Shares in ChemoCentryx slumped as much as 61.7% on Friday, a day after an FDA advisory panel appeared split on the company's experimental autoimmune drug avacopan, but ultimately voted 10-8 that its benefit-risk profile supports approval for adults with antineutrophil cytoplasmic autoantibody (ANCA)-associated vasculitis. The advisory panel followed a critical assessment by FDA staff that had questioned the rationale behind some clinical data for the orally-administered complement C5a receptor inhibitor.
Aside from the question on the drug's benefit-risk profile, the advisory committee voted on two other questions. They were split 9-9 on whether the efficacy data support approval of avacopan for ANCA-associated vasculitis patients, and voted 10-8 that the drug's safety profile is adequate to warrant an FDA nod. All three questions referred to the granulomatosis with polyangiitis (GPA) and microscopic polyangiitis (MPA) forms of the disease.
ChemoCentryx's marketing application included data from the Phase III ADVOCATE trial of 331 patients who were randomised to receive avacopan or prednisone, both on top of treatment with rituximab or cyclophosphamide/azathioprine. Avacopan demonstrated statistical superiority in sustaining remission at 52 weeks compared to prednisone, according to findings published in the NEJM earlier this year. The drug was also associated with greater improvement in kidney function and significantly lowered glucocorticoid toxicity, compared with prednisone.
However, members of the FDA advisory committee expressed concern about how ChemoCentryx designed the study, with some suggesting it would need to do additional testing for liver toxicity, SVB Leerink analyst Joseph Schwartz said. They also raised concerns about the random use of glucocorticoids in both groups of patients, noting that while glucocorticoids are part of the usual treatment for ANCA-associated vasculitis, they were not officially designated in the ADVOCATE study. "The panelists and the agency seemed to agree that the use of non-study supplied glucocorticoids makes it challenging to interpret the [effectiveness] results, muddying the comparison between the two [groups]," Schwartz said.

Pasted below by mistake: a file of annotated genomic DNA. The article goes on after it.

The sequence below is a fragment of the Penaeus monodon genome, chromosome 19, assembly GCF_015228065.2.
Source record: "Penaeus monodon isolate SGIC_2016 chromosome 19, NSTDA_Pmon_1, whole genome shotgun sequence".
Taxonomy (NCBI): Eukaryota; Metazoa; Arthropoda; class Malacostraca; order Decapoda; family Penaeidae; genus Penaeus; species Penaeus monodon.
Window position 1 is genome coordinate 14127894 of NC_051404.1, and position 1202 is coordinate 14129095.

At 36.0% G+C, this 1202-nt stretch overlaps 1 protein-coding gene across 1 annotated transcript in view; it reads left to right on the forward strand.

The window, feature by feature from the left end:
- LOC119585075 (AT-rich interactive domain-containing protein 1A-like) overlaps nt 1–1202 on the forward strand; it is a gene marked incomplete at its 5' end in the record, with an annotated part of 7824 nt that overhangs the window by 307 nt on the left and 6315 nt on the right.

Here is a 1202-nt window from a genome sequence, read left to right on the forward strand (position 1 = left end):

Still, Raymond James analyst Steven Seedhouse predicts the FDA will ultimately greenlight avacopan by the July 7 target date. Further, he added "we're actually not changing our…avacopan estimates [of $1.9 billion in peak unadjusted US sales], only our probability of [approval] success," which he now puts at 50%, down from 100% previously. "We're calling this a pure coin flip between now and July 7," Seedhouse said.
However, other analysts are more skeptical about the prospects for ChemoCentryx's drug, with Stifel's Dae Gon Ha saying "we are now moving to the sidelines," while Edward White of H.C. Wainwright called the mixed FDA panel opinion a negative for potential approval and a "significant negative" for the stock. At SVB Leerink, Schwartz said "we now lack conviction in a positive FDA decision, since it seems likely the agency will take a harsher stance than the panel."
ChemoCentryx is also developing avacopan, formerly CCX168, for the treatment of patients with C3 glomerulopathy (C3G) and hidradenitis suppurativa. The FDA has granted avacopan orphan drug designations for ANCA-associated vasculitis and C3G, while the European Commission has done the same with the GPA and MPA forms of the disease, and for C3G as well. ChemoCentryx owns commercial rights to avacopan in the US, while Vifor Pharma has exclusive rights to commercialise the drug in markets outside of the US.
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